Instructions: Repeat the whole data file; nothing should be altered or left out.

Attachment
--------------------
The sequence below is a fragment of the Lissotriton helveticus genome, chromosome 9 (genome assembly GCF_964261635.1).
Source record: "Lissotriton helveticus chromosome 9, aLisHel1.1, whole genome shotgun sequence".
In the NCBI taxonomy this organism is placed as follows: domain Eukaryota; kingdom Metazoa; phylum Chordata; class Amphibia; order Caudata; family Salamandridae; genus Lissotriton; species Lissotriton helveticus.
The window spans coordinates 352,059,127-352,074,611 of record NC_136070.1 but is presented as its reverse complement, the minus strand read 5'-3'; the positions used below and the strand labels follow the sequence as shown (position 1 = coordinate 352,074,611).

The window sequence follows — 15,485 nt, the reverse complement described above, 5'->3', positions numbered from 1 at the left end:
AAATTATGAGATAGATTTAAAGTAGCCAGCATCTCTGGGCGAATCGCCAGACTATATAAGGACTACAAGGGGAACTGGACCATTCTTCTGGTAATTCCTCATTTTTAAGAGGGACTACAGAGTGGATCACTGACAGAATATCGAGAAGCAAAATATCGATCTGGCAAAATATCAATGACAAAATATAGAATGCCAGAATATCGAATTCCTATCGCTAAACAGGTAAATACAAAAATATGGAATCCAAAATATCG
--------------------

The sequence below is a fragment of the Lissotriton helveticus genome, chromosome 9 (genome assembly GCF_964261635.1).
Source record: "Lissotriton helveticus chromosome 9, aLisHel1.1, whole genome shotgun sequence".
In the NCBI taxonomy this organism is placed as follows: domain Eukaryota; kingdom Metazoa; phylum Chordata; class Amphibia; order Caudata; family Salamandridae; genus Lissotriton; species Lissotriton helveticus.
The window spans coordinates 352,059,127-352,074,611 of record NC_136070.1 but is presented as its reverse complement, the minus strand read 5'-3'; the positions used below and the strand labels follow the sequence as shown (position 1 = coordinate 352,074,611).

The window sequence follows — 15,485 nt, the reverse complement described above, 5'->3', positions numbered from 1 at the left end:
AAATTATGAGATAGATTTAAAGTAGCCAGCATCTCTGGGCGAATCGCCAGACTATATAAGGACTACAAGGGGAACTGGACCATTCTTCTGGTAATTCCTCATTTTTAAGAGGGACTACAGAGTGGATCACTGACAGAATATCGAGAAGCAAAATATCGATCTGGCAAAATATCAATGACAAAATATAGAATGCCAGAATATCGAATTCCTATCGCTAAACAGGTAAATACAAAAATATGGAATCCAAAATATCG